The ruble extended its longest losing streak in more than a year as $6 billion of Russian currency interventions failed to stem the depreciation amid tumbling oil prices.
The ruble weakened 0.6 percent versus the dollar-euro basket to 45.3303 by 6 p.m. in Moscow, taking its seven-day decline to 2.3 percent, the longest stretch of losses since the nine days ended Aug. 1, 2013. Oil, which along with natural gas contributes almost half of Russia’s revenue, fell 2.2 percent to $88.21 per barrel in London, the lowest since December 2010.
Russia’s central bank intervened in the past 10 days to stabilize the currency, central bank Governor Elvira Nabiullina told lawmakers in Moscow today. The action, which comes as President Vladimir Putin orders a withdrawal of Russian forces from Ukraine’s border, has failed to halt the ruble’s drop amid a domestic foreign-currency shortage stemming from sanctions. The cost to swap rubles into dollars widened to a record, while wagers for interest-rate increases climbed to a six-year high.
“The main driver for the ruble right now is the oil price,” Dmitry Polevoy, the chief economist for Russia at ING Groep NV, said in an e-mailed note. Crude’s decline “totally eclipses” the “reassuring news” that Russia announced it was pulling back forces from Ukraine’s borders, he said.
The ruble slid 0.9 percent to a record 51.3120 versus the euro and lost 0.3 percent to 40.4350 against the dollar.
Brent’s retreat from highs above $115 a barrel in June is worsening a selloff in Russian assets that have suffered this year as U.S. and European Union sanctions push the economy toward recession.
The monetary authority, which releases the amount of its interventions with a two-day lag, spent $866 million of foreign currency on Oct. 9 and moved the upper band of its target dollar-euro basket by 25 kopeks to 45.25 on Oct. 10, according to data on its website today.
The central bank may have sold another $700 million today, leading to a shift in the upper boundary of the ruble trading corridor to 44.35 per basket, according to Sergey Fishgoyt, the deputy head of foreign-exchange trading at OAO Bank Otkritie.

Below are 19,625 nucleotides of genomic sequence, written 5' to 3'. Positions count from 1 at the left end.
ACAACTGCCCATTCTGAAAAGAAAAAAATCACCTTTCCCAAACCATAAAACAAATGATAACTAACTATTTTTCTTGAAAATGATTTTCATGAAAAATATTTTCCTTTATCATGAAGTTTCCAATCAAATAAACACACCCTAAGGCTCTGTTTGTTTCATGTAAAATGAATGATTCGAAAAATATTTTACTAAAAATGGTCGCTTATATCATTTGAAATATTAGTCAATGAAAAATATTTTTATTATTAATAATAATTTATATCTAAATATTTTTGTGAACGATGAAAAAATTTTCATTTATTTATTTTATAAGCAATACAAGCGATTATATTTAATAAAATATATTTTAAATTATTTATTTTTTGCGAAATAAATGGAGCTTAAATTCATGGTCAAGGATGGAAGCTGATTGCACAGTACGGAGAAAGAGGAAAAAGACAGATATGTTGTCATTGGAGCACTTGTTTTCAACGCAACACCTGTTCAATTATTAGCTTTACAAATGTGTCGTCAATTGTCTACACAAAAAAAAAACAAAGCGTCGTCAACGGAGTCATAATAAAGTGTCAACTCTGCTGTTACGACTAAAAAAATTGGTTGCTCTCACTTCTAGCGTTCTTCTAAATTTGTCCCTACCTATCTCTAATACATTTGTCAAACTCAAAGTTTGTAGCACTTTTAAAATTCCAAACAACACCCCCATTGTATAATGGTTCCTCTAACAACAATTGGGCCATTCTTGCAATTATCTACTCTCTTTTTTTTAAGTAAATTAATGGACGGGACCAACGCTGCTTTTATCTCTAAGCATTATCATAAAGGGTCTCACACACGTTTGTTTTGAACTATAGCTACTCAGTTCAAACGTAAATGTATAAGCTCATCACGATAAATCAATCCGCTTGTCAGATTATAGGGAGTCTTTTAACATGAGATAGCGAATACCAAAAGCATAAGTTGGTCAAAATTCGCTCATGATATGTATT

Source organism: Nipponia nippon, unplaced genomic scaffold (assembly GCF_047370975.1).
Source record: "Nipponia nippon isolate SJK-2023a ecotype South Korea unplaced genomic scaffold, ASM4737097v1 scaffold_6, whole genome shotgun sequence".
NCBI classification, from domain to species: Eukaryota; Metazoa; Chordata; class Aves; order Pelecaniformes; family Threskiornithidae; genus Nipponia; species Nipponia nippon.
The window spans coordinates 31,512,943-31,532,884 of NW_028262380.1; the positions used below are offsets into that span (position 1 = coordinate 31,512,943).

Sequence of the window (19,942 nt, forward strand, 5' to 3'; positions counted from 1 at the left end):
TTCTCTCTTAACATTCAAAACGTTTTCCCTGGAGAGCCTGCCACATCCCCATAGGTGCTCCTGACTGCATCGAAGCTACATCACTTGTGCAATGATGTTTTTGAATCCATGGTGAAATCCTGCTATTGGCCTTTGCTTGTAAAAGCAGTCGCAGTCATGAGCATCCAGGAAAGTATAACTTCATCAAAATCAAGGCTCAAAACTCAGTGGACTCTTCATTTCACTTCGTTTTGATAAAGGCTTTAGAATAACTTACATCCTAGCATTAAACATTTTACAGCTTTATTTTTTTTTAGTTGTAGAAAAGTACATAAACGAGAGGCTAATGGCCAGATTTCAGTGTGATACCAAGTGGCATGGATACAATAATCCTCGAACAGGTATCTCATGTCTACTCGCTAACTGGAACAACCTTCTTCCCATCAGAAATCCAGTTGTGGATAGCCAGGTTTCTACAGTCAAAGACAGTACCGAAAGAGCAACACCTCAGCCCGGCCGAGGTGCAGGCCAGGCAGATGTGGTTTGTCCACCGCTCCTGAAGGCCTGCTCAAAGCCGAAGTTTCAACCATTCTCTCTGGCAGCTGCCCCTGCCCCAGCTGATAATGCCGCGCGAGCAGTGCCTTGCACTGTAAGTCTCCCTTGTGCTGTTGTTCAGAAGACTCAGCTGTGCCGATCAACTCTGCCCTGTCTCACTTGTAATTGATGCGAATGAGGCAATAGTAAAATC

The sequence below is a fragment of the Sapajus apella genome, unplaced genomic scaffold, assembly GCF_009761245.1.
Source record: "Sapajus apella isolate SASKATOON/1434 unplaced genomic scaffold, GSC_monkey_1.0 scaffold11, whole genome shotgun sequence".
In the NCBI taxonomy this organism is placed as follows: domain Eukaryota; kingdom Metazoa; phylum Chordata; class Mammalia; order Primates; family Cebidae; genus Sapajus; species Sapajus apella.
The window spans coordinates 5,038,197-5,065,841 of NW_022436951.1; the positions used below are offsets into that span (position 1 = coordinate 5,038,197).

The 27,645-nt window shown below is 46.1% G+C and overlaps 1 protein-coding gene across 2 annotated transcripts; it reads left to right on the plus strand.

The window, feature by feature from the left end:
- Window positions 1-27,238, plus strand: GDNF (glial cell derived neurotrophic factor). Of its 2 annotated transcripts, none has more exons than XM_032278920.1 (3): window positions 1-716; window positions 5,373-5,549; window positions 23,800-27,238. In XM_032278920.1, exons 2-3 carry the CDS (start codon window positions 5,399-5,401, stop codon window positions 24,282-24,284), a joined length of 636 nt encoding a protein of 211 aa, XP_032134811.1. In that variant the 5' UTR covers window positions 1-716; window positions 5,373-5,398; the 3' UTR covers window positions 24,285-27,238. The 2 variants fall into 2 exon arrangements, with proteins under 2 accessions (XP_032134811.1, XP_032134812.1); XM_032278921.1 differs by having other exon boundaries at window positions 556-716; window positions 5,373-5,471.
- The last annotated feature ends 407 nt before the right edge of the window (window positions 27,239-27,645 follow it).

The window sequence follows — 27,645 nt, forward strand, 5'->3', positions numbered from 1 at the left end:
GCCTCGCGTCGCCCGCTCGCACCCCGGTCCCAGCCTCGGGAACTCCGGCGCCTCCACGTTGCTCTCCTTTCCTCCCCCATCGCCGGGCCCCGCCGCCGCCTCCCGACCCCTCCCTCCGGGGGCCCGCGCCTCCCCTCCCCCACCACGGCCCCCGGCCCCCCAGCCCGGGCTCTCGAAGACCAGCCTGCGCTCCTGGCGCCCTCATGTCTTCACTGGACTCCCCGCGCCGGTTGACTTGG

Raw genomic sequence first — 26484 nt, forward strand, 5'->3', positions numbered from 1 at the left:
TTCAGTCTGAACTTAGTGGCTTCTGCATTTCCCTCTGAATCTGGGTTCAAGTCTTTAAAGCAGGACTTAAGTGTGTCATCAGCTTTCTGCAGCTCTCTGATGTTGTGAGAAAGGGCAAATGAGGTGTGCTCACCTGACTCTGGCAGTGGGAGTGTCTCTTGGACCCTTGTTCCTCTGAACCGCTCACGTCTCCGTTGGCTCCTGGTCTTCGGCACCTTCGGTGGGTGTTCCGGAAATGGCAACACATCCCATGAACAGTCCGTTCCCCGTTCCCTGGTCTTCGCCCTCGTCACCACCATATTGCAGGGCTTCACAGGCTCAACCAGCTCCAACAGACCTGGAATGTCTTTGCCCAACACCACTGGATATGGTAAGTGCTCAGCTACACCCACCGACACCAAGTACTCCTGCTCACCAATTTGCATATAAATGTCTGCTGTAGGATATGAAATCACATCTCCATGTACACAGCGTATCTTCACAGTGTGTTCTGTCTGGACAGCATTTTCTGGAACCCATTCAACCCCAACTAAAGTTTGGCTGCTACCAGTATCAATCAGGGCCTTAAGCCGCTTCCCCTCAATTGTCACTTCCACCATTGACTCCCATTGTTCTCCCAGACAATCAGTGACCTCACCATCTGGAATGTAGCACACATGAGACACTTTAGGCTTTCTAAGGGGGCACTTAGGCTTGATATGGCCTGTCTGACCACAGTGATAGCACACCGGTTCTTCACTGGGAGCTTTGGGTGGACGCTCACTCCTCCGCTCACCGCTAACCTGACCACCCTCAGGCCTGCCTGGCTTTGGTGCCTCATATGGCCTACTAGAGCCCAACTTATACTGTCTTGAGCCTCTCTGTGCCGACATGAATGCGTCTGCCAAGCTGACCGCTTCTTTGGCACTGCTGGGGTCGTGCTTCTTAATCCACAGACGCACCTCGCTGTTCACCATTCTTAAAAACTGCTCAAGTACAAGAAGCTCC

“We see the current environment placing a triple challenge before the central bank: accelerating inflation, fast ruble devaluation and weak economic growth,” Vladimir Miklashevsky, a strategist at Danske Bank A/S, wrote in an e-mailed note. “This may result in a 100 basis-point interest rate increase at the end of this month,” when policy makers meet on Oct. 31.
Three-month forward-rate agreements climbed 32 basis points today to 200 points, the biggest bets for interest-rate increases since October 2008, according to data compiled by Bloomberg. While Nabiullina raised borrowing costs by 250 basis points since February to bolster the currency and rein in above-target inflation, the bank refrained from an increase last month.
Russian stocks and bonds climbed today as Putin ordered troops to withdraw from Ukraine’s border on Oct. 11, with about 17,600 soldiers being redeployed at their permanent bases, according to a statement on the Kremlin’s website. Ukraine, the U.S. and the EU accuse Russia of providing weapons, financing and troops to separatists in the nation’s east, an allegation Moscow denies. The yield on government bonds due in February 2027 fell three basis points to 9.81 percent, while the Micex Index of equities rose 1.4 percent.
The ruble has continued to come under pressure as companies and individuals, blocked from western debt markets by sanctions, contend with the almost $55 billion of debt the central bank estimates is maturing through December. The rate on a three-year ruble-dollar basis swap reached negative 301 basis points today, signaling traders are willing to pay a record premium for dollars. It narrowed to 292 by 6 p.m. in Moscow.
The foreign currency sales are the biggest since March when the central bank spent about $25 billion as Russia’s annexation of Ukraine’s Crimea peninsula in March.